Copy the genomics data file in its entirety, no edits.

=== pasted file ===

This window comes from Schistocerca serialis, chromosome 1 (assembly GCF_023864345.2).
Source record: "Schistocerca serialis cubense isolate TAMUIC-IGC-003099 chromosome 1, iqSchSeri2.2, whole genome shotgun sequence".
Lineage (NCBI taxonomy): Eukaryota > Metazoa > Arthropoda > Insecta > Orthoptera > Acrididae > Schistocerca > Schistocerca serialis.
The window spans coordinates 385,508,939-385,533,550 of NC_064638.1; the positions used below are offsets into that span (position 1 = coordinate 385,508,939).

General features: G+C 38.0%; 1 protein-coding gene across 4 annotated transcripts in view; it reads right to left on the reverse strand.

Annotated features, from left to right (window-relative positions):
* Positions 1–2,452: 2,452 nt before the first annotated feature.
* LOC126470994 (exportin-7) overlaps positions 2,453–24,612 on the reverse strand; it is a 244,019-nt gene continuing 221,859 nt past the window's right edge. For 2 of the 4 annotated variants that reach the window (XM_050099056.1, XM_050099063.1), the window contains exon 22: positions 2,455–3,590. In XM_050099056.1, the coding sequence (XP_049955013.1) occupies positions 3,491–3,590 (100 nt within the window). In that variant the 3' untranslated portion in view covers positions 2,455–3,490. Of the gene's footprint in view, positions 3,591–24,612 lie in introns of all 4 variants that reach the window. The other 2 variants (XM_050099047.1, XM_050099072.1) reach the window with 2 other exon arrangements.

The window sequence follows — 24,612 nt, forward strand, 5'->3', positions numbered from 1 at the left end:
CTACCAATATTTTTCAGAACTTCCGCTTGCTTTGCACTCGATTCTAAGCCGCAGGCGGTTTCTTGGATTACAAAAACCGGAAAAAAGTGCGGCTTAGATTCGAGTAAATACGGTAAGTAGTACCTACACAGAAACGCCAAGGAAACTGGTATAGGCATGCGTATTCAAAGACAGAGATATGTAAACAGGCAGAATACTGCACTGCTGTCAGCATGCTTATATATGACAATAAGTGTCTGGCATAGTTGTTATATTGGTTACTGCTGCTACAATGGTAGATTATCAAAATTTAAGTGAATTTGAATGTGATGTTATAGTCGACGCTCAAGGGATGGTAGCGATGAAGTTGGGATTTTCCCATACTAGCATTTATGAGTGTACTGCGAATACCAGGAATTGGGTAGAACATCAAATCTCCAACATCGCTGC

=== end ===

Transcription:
This window comes from Schistocerca serialis, chromosome 1 (assembly GCF_023864345.2).
Source record: "Schistocerca serialis cubense isolate TAMUIC-IGC-003099 chromosome 1, iqSchSeri2.2, whole genome shotgun sequence".
Lineage (NCBI taxonomy): Eukaryota > Metazoa > Arthropoda > Insecta > Orthoptera > Acrididae > Schistocerca > Schistocerca serialis.
The window spans coordinates 385,508,939-385,533,550 of NC_064638.1; the positions used below are offsets into that span (position 1 = coordinate 385,508,939).

General features: G+C 38.0%; 1 protein-coding gene across 4 annotated transcripts in view; it reads right to left on the reverse strand.

Annotated features, from left to right (window-relative positions):
* Positions 1–2,452: 2,452 nt before the first annotated feature.
* LOC126470994 (exportin-7) overlaps positions 2,453–24,612 on the reverse strand; it is a 244,019-nt gene continuing 221,859 nt past the window's right edge. For 2 of the 4 annotated variants that reach the window (XM_050099056.1, XM_050099063.1), the window contains exon 22: positions 2,455–3,590. In XM_050099056.1, the coding sequence (XP_049955013.1) occupies positions 3,491–3,590 (100 nt within the window). In that variant the 3' untranslated portion in view covers positions 2,455–3,490. Of the gene's footprint in view, positions 3,591–24,612 lie in introns of all 4 variants that reach the window. The other 2 variants (XM_050099047.1, XM_050099072.1) reach the window with 2 other exon arrangements.

The window sequence follows — 24,612 nt, forward strand, 5'->3', positions numbered from 1 at the left end:
CTACCAATATTTTTCAGAACTTCCGCTTGCTTTGCACTCGATTCTAAGCCGCAGGCGGTTTCTTGGATTACAAAAACCGGAAAAAAGTGCGGCTTAGATTCGAGTAAATACGGTAAGTAGTACCTACACAGAAACGCCAAGGAAACTGGTATAGGCATGCGTATTCAAAGACAGAGATATGTAAACAGGCAGAATACTGCACTGCTGTCAGCATGCTTATATATGACAATAAGTGTCTGGCATAGTTGTTATATTGGTTACTGCTGCTACAATGGTAGATTATCAAAATTTAAGTGAATTTGAATGTGATGTTATAGTCGACGCTCAAGGGATGGTAGCGATGAAGTTGGGATTTTCCCATACTAGCATTTATGAGTGTACTGCGAATACCAGGAATTGGGTAGAACATCAAATCTCCAACATCGCTGC